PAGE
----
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(January 08, 2007)
  Whenever the demographic noose tightens, employers always learn to discover employable talent where it once looked like there was none. The people who own and run businesses are astonishingly adept at the art of solving intractable problems. Redefining and reframing are survival level business skills. When types of employees are scarce, employers routinely redefine the job requirements so that someone else can do them.

This is particularly true today.

In Western economies (starting with Japan in the 1990s), the population is aging. This means that there are proportionally more older workers and fewer younger workers each passing day. Tasks that were routinely performed by young people are increasingly performed by older people.

The speed at which employers adapt to changes in the composition of the workforce is pretty amazing. Before the trend can begin to be communicated, businesses shift their hiring practices. The need for people to produce revenue always trumps the need to pigeonhole them. Businesses adapt to market changes faster than you can talk about it. That's what a business is.

If you need a dynamic salesperson, knowing that this year's revenue depends on having one, it doesn't matter what the societal assumptions about a particular candidate are. If you have plenty of promising candidates, you can discriminate all night and day.

People are somewhat different. They accumulate wisdom through experience. The old saying goes, "Experts can not be taught." In other words, 'common sense', or the accumulated wisdom of a culture, is often wrong these days. Demographic shifts and technological revolutions routinely turn our assumptions inside out.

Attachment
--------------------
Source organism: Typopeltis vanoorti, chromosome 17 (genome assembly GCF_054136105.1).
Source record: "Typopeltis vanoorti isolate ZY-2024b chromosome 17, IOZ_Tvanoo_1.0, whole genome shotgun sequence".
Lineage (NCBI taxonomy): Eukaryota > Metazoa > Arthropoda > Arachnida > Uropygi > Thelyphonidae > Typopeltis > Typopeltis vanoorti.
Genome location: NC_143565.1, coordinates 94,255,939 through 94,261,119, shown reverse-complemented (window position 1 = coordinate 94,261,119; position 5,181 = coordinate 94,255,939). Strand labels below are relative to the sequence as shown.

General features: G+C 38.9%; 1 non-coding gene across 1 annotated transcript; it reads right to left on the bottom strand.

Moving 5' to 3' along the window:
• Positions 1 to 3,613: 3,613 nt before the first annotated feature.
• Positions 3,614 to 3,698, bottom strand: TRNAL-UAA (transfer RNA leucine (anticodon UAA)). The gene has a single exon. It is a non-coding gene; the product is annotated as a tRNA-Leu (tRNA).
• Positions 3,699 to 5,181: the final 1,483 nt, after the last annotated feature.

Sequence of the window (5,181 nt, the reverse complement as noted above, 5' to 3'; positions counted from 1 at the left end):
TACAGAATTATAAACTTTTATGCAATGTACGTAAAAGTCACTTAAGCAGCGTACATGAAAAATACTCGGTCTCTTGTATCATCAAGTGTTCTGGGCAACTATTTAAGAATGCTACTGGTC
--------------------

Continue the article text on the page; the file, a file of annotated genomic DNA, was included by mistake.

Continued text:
Businesses are more adept at responding to changes in the market than are individuals. That's a funny sounding notion but it's particularly true in the area of age bias. Businesses can not afford to discriminate when it gets in the way of making money. People's perception that age bias influences decision making appears to exist regardless of the facts.

Age discrimination is the act of making a hiring decision based on beliefs about the impact of age on suitability for a particular job.

Businesses believe that age discrimination is decreasing. People believe that it is a universal phenomenon. The two views can be accounted for  by the speed at which the two groups learn about these sorts of things. Businesses learn faster because they must. People can have nearly opposing motives.

As a result, employers are likely to forget the impact of their hiring process on people's perceptions. Given the fact that people are very likely to believe that a company discriminates based on age, a broad range of normal organizational behavior will be interpreted as evidence of age discrimination.

For example, the hiring processes at most companies are unfriendly and threatening. Resumes and job applications routinely go unacknowledged. Jobs are won and lost with limited or no feedback to the candidates involved in the process.  These routine experiences take on a darker tone when viewed through the lens of age discrimination.

The job hunting process is a quest for meaning for the people who are looking for work. This means that they analyze the minutiae of their experience for feedback to improve the results of their search. Everything is under the microscope when you are seeking employment.

If you are predisposed to believe that the employment process is rigged against the group you belong to (and the belief in age discrimination is nearly universal), that will be the way you interpret otherwise meaningless trivia.

Now, more than ever, businesses have to manage the way that their employment brand interacts with conventional thinking. If candidates are inclined to see things a certain way, savvy employers will work with that perception. Current practices ignore candidate perception and, as a result, allow widespread assumptions to go unchallenged.

John Sumser © TwoColorHat. All Rights Reserved.
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